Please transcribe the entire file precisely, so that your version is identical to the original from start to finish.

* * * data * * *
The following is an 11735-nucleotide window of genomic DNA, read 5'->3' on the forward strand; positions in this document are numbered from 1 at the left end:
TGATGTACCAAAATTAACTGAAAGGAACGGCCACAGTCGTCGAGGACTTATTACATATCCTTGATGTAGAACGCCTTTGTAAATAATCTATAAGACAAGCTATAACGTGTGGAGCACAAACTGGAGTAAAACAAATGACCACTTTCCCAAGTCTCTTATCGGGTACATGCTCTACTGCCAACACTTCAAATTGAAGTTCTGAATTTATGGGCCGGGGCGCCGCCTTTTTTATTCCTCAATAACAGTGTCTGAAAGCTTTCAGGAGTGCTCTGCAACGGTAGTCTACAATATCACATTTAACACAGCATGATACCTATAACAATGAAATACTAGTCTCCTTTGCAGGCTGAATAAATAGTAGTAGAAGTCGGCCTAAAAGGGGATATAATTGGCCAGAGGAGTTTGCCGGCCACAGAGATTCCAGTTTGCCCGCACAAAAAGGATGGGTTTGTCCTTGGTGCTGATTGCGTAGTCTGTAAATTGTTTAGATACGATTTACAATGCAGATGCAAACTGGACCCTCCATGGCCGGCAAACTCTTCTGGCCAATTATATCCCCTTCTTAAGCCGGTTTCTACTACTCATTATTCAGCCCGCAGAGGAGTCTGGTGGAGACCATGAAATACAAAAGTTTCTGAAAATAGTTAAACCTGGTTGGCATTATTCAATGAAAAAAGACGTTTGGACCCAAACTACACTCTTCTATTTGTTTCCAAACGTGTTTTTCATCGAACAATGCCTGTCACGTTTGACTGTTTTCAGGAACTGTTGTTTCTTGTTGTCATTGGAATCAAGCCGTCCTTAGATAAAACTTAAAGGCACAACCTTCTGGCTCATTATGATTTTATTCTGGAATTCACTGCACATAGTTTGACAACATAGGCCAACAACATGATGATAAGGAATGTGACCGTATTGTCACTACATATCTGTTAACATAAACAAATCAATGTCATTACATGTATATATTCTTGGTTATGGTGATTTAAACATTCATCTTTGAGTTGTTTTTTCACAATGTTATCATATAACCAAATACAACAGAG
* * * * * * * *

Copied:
The following is an 11735-nucleotide window of genomic DNA, read 5'->3' on the forward strand; positions in this document are numbered from 1 at the left end:
TGATGTACCAAAATTAACTGAAAGGAACGGCCACAGTCGTCGAGGACTTATTACATATCCTTGATGTAGAACGCCTTTGTAAATAATCTATAAGACAAGCTATAACGTGTGGAGCACAAACTGGAGTAAAACAAATGACCACTTTCCCAAGTCTCTTATCGGGTACATGCTCTACTGCCAACACTTCAAATTGAAGTTCTGAATTTATGGGCCGGGGCGCCGCCTTTTTTATTCCTCAATAACAGTGTCTGAAAGCTTTCAGGAGTGCTCTGCAACGGTAGTCTACAATATCACATTTAACACAGCATGATACCTATAACAATGAAATACTAGTCTCCTTTGCAGGCTGAATAAATAGTAGTAGAAGTCGGCCTAAAAGGGGATATAATTGGCCAGAGGAGTTTGCCGGCCACAGAGATTCCAGTTTGCCCGCACAAAAAGGATGGGTTTGTCCTTGGTGCTGATTGCGTAGTCTGTAAATTGTTTAGATACGATTTACAATGCAGATGCAAACTGGACCCTCCATGGCCGGCAAACTCTTCTGGCCAATTATATCCCCTTCTTAAGCCGGTTTCTACTACTCATTATTCAGCCCGCAGAGGAGTCTGGTGGAGACCATGAAATACAAAAGTTTCTGAAAATAGTTAAACCTGGTTGGCATTATTCAATGAAAAAAGACGTTTGGACCCAAACTACACTCTTCTATTTGTTTCCAAACGTGTTTTTCATCGAACAATGCCTGTCACGTTTGACTGTTTTCAGGAACTGTTGTTTCTTGTTGTCATTGGAATCAAGCCGTCCTTAGATAAAACTTAAAGGCACAACCTTCTGGCTCATTATGATTTTATTCTGGAATTCACTGCACATAGTTTGACAACATAGGCCAACAACATGATGATAAGGAATGTGACCGTATTGTCACTACATATCTGTTAACATAAACAAATCAATGTCATTACATGTATATATTCTTGGTTATGGTGATTTAAACATTCATCTTTGAGTTGTTTTTTCACAATGTTATCATATAACCAAATACAACAGAG